Your computer network is a platform to run your business applications, and it’s those applications that generate data that’s specific to your organisation.
Data will typically manifest itself in a number of forms, some less obvious;
Application data; for example transactions logged in your finance, operations, or customer management system(s);
– Documents produced in Word, Excel, or PowerPoint that is stored on your network, and;
– Information used by the server including user permissions, policies, and profiles
In backing up data, the organisation is protecting against a wide range of eventualities. The most common of those is accidental deletion, or changes in data by staff.
The next most common is malicious attack from external threats, or from staff. Malware and Ransomware continues to grow exponentially, and it isn’t uncommon for leavers to deliberately delete mailboxes or network data.
Finally, an organisation needs to protect against theft or physical damage of equipment from fire, flood or simply from part failure.
Data backups are generally designed with two criteria in mind;
RPO; Recovery Point Objective; ideally, what is the maximum amount of time between the disaster and the last backup, and;
RTO; Recovery Time Objective; how long would it take to recover that data from the backup.
For example, the organisation may set the RPO to be no more than one hour in the past, and may set the RTO as one day from a full disaster.
“During testing of our back up HB Tech noted that a restoration of the data would take up to 48 hours. On reviewing our data we identified that not all this data was required so we instructed HB Tech to reconfigure our network drives and backup so that in a disaster our critical information can be restored in under 24 hours, while non-critical data can follow after”. Richard Douglas, Associate Director at Pro Vison Planning and Design
Another critical element is that back up data is stored away from the primary data. For example, a backup executed and stored on a device next to the server does not offer any protection from fire or flood. In designing a backup solution, we take in to account the critical nature of the data, the resources available, and the location of the data. It is important to recognise that cloud based data is typically no safer, than data based in an office – and invariably isn’t backed up. For example, in Office 365 a mailbox deleted by an administrator will be held for 30 days then permanently deleted, however there is no standard protection against a user accidentally or maliciously deleting emails from their own mailbox, and then deleting them from the ‘recovery deleted items’ folder.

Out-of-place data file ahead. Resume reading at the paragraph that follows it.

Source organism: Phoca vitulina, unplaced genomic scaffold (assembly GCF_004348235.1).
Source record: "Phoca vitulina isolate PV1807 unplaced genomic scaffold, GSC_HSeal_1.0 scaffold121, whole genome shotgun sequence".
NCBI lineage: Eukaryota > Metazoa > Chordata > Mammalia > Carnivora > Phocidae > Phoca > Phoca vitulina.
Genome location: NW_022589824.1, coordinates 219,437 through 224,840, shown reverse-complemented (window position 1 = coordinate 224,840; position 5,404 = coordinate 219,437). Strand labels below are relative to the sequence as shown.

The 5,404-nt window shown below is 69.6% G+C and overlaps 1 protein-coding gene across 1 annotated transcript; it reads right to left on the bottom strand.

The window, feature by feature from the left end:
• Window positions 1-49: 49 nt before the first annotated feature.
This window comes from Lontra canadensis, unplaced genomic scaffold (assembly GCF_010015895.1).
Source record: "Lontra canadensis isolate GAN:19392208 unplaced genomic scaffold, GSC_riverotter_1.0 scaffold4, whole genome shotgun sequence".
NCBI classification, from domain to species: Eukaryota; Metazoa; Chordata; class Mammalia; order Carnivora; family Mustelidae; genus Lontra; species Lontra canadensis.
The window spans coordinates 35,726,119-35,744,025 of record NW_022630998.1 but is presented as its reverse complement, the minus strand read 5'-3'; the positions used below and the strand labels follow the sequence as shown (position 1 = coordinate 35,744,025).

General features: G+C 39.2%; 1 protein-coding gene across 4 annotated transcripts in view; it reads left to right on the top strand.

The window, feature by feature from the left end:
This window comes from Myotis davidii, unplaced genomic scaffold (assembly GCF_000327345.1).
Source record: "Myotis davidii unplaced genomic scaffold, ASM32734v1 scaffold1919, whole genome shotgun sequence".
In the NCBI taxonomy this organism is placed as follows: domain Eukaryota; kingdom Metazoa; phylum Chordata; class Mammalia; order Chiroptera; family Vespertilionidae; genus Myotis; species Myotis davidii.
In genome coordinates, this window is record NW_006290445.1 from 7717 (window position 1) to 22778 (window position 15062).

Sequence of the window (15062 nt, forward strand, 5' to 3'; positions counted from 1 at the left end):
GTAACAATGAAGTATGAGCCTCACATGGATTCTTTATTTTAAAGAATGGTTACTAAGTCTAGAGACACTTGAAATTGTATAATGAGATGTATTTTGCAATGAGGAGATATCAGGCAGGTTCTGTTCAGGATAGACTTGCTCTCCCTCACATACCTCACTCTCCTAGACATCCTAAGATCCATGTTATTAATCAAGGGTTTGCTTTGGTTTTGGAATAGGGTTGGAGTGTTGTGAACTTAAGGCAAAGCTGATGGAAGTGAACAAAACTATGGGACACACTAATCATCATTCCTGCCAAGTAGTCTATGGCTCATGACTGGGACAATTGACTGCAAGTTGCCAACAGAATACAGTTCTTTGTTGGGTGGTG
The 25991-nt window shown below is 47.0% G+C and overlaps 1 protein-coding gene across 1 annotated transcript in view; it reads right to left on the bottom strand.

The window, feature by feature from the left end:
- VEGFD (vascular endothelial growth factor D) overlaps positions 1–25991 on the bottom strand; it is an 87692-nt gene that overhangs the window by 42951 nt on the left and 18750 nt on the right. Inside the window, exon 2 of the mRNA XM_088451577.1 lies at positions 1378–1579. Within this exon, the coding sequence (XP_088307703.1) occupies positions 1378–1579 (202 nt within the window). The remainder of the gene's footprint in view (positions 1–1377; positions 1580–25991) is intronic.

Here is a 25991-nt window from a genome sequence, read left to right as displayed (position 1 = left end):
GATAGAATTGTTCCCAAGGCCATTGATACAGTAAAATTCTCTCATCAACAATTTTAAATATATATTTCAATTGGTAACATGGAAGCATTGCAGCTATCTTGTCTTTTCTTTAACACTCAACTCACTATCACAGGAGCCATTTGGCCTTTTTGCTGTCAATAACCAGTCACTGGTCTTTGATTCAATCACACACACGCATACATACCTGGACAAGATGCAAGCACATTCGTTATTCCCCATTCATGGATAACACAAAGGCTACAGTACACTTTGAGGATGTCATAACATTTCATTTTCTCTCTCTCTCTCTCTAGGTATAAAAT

So in designing a backup solution it may be that more than one backup solution is employed. For a network we would normally recommend a full server backup that is performed to a local device. This means that a full local restoration can take place in the event, for example, of a server failure. This significantly reduces the time to recover data compared to downloading it from a cloud based service. The backup is performed every hour and is fully automated.
The local backup is then replicated to the office of HB Tech to be held offsite. Backups are automatically tested daily where the backup software will mount the backup, take a screenshot and then email it to our team or client.
Testing of backups is absolutely critical, and so many organisation’s don’t do it. As well as ongoing monitoring and low level testing of the backup we recommend that a full network recovery is performed at least every six months. We perform that from our own offsite backup, as in the event of a disaster it is likely an organisation will be relying on their offsite backup.
An hourly backup of data and one day restoration will be suitable for most organisations, however what are the options for more immediate recovery?
At that point, the organisation may consider moving all critical services to a cloud based environment whereby all data is stored in a data centre with multiple points of failure. It is important to note, in that scenario that the method for recovery is technically very similar to recovery on your own site.
Irrespective of where your network resides a Disaster Recovery service;
– Still uses redundant hardware;
– Can often take as long to recover as a local Disaster Recovery plan, and;
– Relies on the technical team to recover quickly, and fully
It is normal therefore for data to be held on client owned equipment and a disaster recovery option, often client owned to be located in a data centre.
Moreover, hosting your data in the cloud places greater emphasis on the communication and firewall infrastructure where the users reside. For example, for 20 users working in an office where the network is cloud based will create it’s own disaster if the internet fails and isn’t repaired for a couple of days.
In conclusion, data backup and recovery is one of the most important tasks we perform at HB Tech. Client’s have different requirements based on the importance of their data, and the impact of a disaster, and so backup strategies are tailored to the client needs. It is wrong to assume that storing data and applications in the cloud negates the need for a backup strategy.
Most importantly, wherever your data is located and whatever your backup strategy, it is imperative that it is regularly tested to give you confidence that your organisation’s data is safe.
Need some expert advice on how to best disaster proof your business?, Contact us.